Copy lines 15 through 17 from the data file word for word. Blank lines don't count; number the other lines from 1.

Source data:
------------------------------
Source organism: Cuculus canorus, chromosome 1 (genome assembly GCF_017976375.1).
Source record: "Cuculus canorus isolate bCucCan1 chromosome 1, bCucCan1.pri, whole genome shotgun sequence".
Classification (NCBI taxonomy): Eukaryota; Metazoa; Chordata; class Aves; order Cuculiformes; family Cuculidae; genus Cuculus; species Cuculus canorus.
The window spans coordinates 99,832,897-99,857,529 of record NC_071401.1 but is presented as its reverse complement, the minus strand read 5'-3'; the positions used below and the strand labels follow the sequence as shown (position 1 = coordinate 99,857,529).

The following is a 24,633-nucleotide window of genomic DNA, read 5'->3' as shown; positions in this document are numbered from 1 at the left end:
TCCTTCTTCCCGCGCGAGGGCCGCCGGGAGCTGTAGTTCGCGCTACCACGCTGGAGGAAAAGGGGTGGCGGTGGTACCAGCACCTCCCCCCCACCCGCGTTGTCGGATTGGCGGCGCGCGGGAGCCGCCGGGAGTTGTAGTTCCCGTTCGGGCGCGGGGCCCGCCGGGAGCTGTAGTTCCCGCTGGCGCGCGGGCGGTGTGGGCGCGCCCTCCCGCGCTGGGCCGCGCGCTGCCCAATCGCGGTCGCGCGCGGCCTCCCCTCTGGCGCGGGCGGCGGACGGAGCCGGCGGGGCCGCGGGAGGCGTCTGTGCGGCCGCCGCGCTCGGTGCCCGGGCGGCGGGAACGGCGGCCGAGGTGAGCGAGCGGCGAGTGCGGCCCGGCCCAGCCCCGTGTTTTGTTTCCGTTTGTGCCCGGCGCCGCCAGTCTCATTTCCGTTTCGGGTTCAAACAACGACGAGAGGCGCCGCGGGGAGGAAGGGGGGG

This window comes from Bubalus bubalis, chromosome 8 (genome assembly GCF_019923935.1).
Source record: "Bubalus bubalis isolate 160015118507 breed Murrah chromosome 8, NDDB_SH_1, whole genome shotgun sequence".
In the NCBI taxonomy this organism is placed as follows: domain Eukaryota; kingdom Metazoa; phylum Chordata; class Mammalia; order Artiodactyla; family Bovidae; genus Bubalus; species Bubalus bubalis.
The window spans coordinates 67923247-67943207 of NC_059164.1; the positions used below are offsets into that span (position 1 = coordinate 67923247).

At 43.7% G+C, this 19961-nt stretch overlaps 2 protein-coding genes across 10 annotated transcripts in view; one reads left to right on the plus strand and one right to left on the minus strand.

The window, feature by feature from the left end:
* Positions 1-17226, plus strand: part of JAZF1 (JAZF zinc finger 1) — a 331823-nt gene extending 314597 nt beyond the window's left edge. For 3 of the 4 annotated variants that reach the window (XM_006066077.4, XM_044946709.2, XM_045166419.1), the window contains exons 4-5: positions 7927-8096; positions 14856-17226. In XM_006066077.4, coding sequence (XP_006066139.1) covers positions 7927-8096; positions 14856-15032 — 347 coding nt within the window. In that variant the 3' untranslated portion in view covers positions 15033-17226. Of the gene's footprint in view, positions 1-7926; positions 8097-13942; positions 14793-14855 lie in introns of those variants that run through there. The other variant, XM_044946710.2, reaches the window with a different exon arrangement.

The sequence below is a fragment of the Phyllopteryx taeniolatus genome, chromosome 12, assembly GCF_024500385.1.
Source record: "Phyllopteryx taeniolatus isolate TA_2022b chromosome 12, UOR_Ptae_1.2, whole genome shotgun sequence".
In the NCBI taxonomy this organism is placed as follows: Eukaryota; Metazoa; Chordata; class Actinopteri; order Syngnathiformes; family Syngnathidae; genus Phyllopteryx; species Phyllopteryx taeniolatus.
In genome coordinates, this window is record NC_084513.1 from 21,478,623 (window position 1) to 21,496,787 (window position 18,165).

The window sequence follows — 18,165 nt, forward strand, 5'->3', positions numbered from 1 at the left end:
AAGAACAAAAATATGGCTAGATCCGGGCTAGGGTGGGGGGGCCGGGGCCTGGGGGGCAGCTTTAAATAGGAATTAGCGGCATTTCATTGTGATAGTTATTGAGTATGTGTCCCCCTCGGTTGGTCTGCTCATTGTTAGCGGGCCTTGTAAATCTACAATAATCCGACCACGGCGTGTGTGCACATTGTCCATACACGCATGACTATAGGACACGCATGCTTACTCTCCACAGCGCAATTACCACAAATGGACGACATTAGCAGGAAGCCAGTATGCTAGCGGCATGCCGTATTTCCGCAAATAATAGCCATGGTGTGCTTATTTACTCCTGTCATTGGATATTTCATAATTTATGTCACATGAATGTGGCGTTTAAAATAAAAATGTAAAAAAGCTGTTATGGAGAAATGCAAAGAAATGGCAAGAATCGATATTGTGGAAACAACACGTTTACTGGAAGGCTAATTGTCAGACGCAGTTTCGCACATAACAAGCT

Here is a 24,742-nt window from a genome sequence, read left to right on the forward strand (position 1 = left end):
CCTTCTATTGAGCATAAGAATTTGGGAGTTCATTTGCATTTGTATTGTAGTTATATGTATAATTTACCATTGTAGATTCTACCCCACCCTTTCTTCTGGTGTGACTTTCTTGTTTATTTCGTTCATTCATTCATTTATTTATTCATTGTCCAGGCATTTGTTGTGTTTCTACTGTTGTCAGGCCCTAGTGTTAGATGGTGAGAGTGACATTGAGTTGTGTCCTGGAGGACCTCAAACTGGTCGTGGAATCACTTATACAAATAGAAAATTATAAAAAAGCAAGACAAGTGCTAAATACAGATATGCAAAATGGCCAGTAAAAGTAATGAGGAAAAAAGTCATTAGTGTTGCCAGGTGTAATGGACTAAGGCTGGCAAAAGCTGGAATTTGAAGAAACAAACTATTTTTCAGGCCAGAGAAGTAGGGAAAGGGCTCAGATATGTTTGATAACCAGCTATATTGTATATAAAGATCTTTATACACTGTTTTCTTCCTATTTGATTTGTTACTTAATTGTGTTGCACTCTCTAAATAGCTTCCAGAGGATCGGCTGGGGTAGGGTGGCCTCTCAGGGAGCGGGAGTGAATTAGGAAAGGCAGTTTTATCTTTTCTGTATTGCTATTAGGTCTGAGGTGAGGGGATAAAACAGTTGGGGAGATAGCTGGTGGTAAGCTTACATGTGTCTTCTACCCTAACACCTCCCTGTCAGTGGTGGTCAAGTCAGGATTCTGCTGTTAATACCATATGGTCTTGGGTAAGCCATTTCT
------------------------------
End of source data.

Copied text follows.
Source record: "Phyllopteryx taeniolatus isolate TA_2022b chromosome 12, UOR_Ptae_1.2, whole genome shotgun sequence".
In the NCBI taxonomy this organism is placed as follows: Eukaryota; Metazoa; Chordata; class Actinopteri; order Syngnathiformes; family Syngnathidae; genus Phyllopteryx; species Phyllopteryx taeniolatus.
In genome coordinates, this window is record NC_084513.1 from 21,478,623 (window position 1) to 21,496,787 (window position 18,165).